WRF-Chem is a version of WRF that simulates the emission, turbulent mixing, transport, transformation and fate of atmospheric trace gases and aerosols. It is particularly well-suited to simulating or forecasting atmospheric conditions where there are interactions between atmospheric chemistry and meteorology, for example, when air pollutants affect raindrop formation or when haze affects atmospheric heating and cooling. There are 3 000 registered users of WRF-Chem worldwide.

Weitere Informationen:

http://www.iass-potsdam.de

Corina Weber | idw - Informationsdienst Wissenschaft

Further reports about: Atmospheric Himalayas Kathmandu NOAA Simulating Weather agriculture gases

More articles from Seminars Workshops:

nachricht How to create video abstracts: Workshop for scientists at TIB on 27 January 2016
07.12.2015 | Technische Informationsbibliothek (TIB)

nachricht EuroVision - Museums Exhibiting Europe (EMEE): Fifth Smaller Meeting of the EU project
09.10.2015 | Universität Augsburg

All articles from Seminars Workshops >>>

The most recent press releases about innovation >>>

Die letzten 5 Focus-News des innovations-reports im Überblick:

Im Focus: The most accurate optical single-ion clock worldwide

Atomic clock experts from the Physikalisch-Technische Bundesanstalt (PTB) are the first research group in the world to have built an optical single-ion clock which attains an accuracy which had only been predicted theoretically so far. Their optical ytterbium clock achieved a relative systematic measurement uncertainty of 3 E-18. The results have been published in the current issue of the scientific journal "Physical Review Letters".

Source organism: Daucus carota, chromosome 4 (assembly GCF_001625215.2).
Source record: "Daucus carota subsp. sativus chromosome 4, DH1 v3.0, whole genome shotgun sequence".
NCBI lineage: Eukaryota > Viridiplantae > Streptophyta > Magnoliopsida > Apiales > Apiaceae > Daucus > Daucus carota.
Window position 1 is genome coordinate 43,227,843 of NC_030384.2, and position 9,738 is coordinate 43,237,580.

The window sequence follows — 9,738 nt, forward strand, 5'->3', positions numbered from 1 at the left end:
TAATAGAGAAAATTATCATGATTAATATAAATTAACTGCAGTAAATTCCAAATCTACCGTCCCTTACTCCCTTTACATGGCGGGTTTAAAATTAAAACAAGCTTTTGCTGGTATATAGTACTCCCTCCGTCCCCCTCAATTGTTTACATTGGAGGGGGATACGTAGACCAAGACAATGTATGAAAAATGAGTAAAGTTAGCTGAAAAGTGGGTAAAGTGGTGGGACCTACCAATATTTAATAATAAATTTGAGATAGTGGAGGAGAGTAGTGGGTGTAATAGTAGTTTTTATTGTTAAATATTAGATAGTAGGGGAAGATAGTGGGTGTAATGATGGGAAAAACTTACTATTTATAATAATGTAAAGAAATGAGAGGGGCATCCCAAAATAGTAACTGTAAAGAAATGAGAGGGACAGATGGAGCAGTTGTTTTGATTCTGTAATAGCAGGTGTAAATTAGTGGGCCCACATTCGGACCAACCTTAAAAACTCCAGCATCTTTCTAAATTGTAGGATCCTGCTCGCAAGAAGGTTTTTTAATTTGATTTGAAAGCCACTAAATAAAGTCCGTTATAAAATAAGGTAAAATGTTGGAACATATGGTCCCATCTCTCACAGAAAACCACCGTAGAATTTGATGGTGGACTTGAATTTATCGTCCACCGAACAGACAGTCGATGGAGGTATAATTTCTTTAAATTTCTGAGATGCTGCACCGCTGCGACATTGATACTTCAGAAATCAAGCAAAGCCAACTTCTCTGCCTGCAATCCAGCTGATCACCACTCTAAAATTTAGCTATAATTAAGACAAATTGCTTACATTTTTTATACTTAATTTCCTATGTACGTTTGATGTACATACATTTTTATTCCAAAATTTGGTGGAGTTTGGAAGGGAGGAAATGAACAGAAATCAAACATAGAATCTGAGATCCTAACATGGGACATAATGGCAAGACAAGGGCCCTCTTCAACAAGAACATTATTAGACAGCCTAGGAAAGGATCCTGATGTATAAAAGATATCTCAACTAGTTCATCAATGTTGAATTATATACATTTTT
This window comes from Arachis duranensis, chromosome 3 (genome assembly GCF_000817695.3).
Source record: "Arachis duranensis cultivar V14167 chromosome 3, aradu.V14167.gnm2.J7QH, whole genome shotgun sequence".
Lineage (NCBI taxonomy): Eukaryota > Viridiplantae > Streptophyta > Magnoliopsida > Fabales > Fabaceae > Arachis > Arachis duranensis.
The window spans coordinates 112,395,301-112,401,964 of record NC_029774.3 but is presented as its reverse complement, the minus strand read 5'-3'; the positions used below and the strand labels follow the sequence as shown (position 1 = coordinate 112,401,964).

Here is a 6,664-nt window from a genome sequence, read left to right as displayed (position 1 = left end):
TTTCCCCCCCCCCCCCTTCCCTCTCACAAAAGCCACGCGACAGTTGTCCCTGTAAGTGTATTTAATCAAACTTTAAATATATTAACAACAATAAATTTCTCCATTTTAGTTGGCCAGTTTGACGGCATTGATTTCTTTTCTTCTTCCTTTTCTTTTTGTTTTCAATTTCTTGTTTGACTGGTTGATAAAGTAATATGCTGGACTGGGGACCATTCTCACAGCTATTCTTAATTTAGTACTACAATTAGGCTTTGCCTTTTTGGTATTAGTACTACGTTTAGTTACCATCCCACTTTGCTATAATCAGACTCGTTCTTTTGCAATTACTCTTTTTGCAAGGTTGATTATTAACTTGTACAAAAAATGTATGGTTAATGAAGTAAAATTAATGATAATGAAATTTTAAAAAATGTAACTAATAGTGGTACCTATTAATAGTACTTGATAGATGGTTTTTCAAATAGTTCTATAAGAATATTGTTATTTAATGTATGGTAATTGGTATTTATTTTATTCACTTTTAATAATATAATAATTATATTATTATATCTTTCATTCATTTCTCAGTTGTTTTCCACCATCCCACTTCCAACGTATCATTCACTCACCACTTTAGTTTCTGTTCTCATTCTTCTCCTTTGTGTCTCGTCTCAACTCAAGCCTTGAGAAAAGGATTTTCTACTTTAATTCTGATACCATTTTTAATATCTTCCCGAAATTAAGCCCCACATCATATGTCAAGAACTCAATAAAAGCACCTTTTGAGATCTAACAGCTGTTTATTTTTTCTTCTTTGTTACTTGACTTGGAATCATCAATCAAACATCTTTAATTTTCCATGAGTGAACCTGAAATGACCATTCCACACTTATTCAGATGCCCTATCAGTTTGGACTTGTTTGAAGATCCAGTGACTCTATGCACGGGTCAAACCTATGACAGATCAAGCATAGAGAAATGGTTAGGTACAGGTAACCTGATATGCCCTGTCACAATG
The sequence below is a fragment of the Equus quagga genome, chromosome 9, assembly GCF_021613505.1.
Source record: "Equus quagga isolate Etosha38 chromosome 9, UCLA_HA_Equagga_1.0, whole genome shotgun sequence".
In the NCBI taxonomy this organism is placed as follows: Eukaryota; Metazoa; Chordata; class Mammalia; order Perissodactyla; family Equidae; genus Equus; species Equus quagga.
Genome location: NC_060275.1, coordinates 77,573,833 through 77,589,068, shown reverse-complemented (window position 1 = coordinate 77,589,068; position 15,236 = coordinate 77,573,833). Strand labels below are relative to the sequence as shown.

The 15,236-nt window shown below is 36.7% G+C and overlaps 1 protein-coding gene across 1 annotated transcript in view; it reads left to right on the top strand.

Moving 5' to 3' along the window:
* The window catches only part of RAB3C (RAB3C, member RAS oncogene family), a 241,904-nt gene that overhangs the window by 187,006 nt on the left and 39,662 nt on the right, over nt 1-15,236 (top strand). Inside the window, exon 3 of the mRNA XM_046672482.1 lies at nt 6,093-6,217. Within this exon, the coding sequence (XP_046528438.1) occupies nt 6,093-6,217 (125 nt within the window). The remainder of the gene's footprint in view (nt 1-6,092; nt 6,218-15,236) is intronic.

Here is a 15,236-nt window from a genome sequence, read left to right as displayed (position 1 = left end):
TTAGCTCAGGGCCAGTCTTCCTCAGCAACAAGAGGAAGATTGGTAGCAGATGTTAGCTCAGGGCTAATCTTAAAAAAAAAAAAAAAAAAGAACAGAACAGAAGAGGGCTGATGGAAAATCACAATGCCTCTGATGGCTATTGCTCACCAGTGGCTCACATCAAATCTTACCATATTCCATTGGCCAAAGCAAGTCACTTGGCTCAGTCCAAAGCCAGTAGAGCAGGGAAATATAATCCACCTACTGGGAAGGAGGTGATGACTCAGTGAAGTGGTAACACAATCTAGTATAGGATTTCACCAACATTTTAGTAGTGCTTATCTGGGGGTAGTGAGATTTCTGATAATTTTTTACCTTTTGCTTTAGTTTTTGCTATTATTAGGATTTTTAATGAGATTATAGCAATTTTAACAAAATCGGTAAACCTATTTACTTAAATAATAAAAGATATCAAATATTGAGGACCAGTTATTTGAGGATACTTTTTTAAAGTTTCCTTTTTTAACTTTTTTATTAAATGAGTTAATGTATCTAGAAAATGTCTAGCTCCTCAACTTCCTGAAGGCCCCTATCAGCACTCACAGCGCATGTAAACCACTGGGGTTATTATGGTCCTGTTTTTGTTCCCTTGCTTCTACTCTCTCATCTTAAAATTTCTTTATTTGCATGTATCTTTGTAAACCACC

Atomic clock experts from the Physikalisch-Technische Bundesanstalt (PTB) are the first research group in the world to have built an optical single-ion clock...

Im Focus: Goodbye ground control: autonomous nanosatellites

The University of Würzburg has two new space projects in the pipeline which are concerned with the observation of planets and autonomous fault correction aboard satellites. The German Federal Ministry of Economic Affairs and Energy funds the projects with around 1.6 million euros.

Detecting tornadoes that sweep across Mars. Discovering meteors that fall to Earth. Investigating strange lightning that flashes from Earth's atmosphere into...

Im Focus: Flow phenomena on solid surfaces: Physicists highlight key role played by boundary layer velocity